I thought it would be a good idea to create a new lossless comparison document.Big "Yay!", but someone needs to kick the FLAC executives into motion on getting your improvements into the official release.
(On the other hand, a test conducted by a FLAC contributor but biased against FLAC from taking on board every other codec's updates but the incoming FLAC improvements ... at least none of the competition should whine then.)
I am stuck in the industrial corner of the electronic genres (uh, Kraftwerk and Skinny Puppy and Laibach and half the Cold Meat Industry catalog ... actually a lot of darkwave need not be "electronic" as such, some use real fiddles and horns atop the synths) and certain eras (Tangerine Dream, more Kraftwerk) so this will not be more than "consider this" - where at least I try not to push my faves all the time:
* Laibach: LaiBachKunstderFuge. Yep, Bach. But deliberately done on computers, "since the work is very much based on mathematic algorithms". Laibach has darker releases, and more upbeat too, but this is a bit special in that it is (allegedly) overwhelmingly digitally generated. https://www.laibach.org/discography/laibachkunstderfuge/ FLACs to 728, not that dense music. And it saves my selection from being, uh, so last century.
* Skinny Puppy. Likely, VIVIsectVI is the album more considered a landmark in the genre of then-considered-ugly industry. Drum machine and lots of samples - the latter is kinda both a pro and a contra if one is interested in synthetic-created waveforms. Sounds like this: https://www.youtube.com/watch?v=qtySNoe0gMw FLACs to 930, that is quite dense.
* The Cold Meat Industry label was a subgenre by itself in the nineties, but it might just be my pet subgenre of synth music. They used extensively the pesky CD pre-emphasis thing - which could be an idea in itself to include in the corpus, but not too much of it. Maybe In Slaughter Natives for the dark ambient genre. Maybe you could pick their label sampler. I can get you a copy of either.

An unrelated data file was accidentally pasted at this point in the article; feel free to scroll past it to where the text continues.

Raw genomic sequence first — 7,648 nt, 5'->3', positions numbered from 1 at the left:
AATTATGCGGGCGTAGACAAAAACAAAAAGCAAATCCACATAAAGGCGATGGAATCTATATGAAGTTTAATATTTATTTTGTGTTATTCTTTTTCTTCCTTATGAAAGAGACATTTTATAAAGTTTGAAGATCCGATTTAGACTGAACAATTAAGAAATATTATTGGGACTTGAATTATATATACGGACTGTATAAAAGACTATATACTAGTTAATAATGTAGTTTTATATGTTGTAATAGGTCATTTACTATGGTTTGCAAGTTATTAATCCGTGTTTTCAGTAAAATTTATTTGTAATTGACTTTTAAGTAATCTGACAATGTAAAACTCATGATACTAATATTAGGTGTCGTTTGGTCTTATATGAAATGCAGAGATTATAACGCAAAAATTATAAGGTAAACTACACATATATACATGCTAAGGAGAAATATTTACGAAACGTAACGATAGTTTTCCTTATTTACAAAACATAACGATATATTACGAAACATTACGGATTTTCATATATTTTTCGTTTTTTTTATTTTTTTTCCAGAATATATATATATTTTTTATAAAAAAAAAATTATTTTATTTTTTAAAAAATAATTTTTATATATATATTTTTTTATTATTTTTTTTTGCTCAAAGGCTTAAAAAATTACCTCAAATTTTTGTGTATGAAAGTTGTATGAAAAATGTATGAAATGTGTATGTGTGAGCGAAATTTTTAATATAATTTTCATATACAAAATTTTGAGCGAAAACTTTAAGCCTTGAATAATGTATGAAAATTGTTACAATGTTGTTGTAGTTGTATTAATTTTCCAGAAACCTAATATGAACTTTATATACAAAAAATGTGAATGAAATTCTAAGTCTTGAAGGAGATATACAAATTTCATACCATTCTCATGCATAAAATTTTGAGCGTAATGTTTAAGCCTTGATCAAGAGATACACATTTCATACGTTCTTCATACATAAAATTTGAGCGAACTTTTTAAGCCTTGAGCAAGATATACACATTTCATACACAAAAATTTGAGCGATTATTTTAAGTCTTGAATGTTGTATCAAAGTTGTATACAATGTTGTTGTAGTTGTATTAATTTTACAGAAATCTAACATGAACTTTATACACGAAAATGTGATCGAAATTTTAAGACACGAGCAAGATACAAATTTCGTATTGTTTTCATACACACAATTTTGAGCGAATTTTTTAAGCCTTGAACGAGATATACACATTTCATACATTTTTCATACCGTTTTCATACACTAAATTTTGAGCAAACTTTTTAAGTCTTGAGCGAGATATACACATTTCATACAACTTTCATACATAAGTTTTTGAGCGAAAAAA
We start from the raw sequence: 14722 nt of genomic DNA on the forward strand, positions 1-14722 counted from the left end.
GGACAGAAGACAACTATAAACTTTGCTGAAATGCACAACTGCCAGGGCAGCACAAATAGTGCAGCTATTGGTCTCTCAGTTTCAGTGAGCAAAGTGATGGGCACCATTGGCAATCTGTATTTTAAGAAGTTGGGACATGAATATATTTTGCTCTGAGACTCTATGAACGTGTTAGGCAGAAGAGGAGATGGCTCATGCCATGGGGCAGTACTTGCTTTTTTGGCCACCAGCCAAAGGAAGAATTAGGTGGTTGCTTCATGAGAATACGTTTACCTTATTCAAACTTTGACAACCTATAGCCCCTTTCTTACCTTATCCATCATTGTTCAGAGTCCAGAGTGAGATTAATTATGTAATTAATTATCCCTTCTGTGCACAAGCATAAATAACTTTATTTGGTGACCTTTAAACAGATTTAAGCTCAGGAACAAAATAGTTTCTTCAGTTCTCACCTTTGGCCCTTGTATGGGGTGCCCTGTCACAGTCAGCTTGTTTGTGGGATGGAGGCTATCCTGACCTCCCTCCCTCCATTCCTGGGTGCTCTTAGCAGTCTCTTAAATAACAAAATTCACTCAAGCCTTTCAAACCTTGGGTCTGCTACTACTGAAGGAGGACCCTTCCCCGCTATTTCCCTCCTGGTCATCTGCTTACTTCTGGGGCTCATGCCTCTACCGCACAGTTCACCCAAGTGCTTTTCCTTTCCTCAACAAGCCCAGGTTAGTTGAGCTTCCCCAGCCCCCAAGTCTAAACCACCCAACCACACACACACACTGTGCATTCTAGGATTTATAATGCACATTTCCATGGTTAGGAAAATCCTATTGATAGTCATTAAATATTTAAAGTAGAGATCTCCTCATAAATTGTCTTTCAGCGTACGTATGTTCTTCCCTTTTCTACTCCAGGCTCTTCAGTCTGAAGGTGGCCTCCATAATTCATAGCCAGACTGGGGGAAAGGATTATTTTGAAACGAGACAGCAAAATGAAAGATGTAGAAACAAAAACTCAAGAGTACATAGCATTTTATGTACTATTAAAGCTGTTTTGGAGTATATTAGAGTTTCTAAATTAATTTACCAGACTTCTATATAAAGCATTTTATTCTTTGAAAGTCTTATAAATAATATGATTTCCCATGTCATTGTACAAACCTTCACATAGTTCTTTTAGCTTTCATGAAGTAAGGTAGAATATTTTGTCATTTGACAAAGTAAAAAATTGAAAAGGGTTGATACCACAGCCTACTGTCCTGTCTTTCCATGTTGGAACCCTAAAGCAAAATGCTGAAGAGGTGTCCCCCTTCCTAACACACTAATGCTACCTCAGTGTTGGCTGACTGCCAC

* Klaus Schulze: maybe pick Dig It for being (as the title puns at) his first fully digital recording. (Edit: bad argument - digital recording isn't the same as electronic music. But it fits a corner of the genre too, as well as Schulze starting to use more digital synths.)
* Biosphere: Substrata (although a track from the predecessor might be more familiar for its appearance in Levi's commercials). In the cold minimalist ambient direction it is a classic. See the couple of links at https://en.wikipedia.org/wiki/Substrata_(album)#Reception
... those links also lead to proposals of Brian Eno and Aphex Twin. Hard to argue against those, but:
* But while Ambient vol. 1 - Music for Airports is an obvious choice if you want Brian Eno to be represented, and/or if you want ambient to be represented - but it has so much acoustic instrument content that ...?
* Maybe Aphex Twin's Selected Ambient Works 85-92 over the successor? Only because I have proposed beat-less ambient already https://en.wikipedia.org/wiki/Selected_Ambient_Works_85%E2%80%9392
* Something by Art of Noise? Early Fairlight CMI-created (digital domain!) music, that's why.
* Björk: Vespertine? Hard to argue against her relevance (and ... there wasn't enough post-2k and not enough female vox on my list ... ?) - but here I am maybe taking an artist I like, who turned to electronic music ...
Though when it comes to Biosphere, part of me wants Biosphere/Deathprod: "Nordheim Transformed", doing the music of Arne Nordheim. Killing more birds with one stone.
Then, not what you asked about, but ...
You list a CD table, but then to make it more relevant (at the cost of time & effort, and for the second item: at the risk of lending credibility to the marketing of useless end-user formats):
* High resolution?
There is more available by now. (Also there is much more available for free.)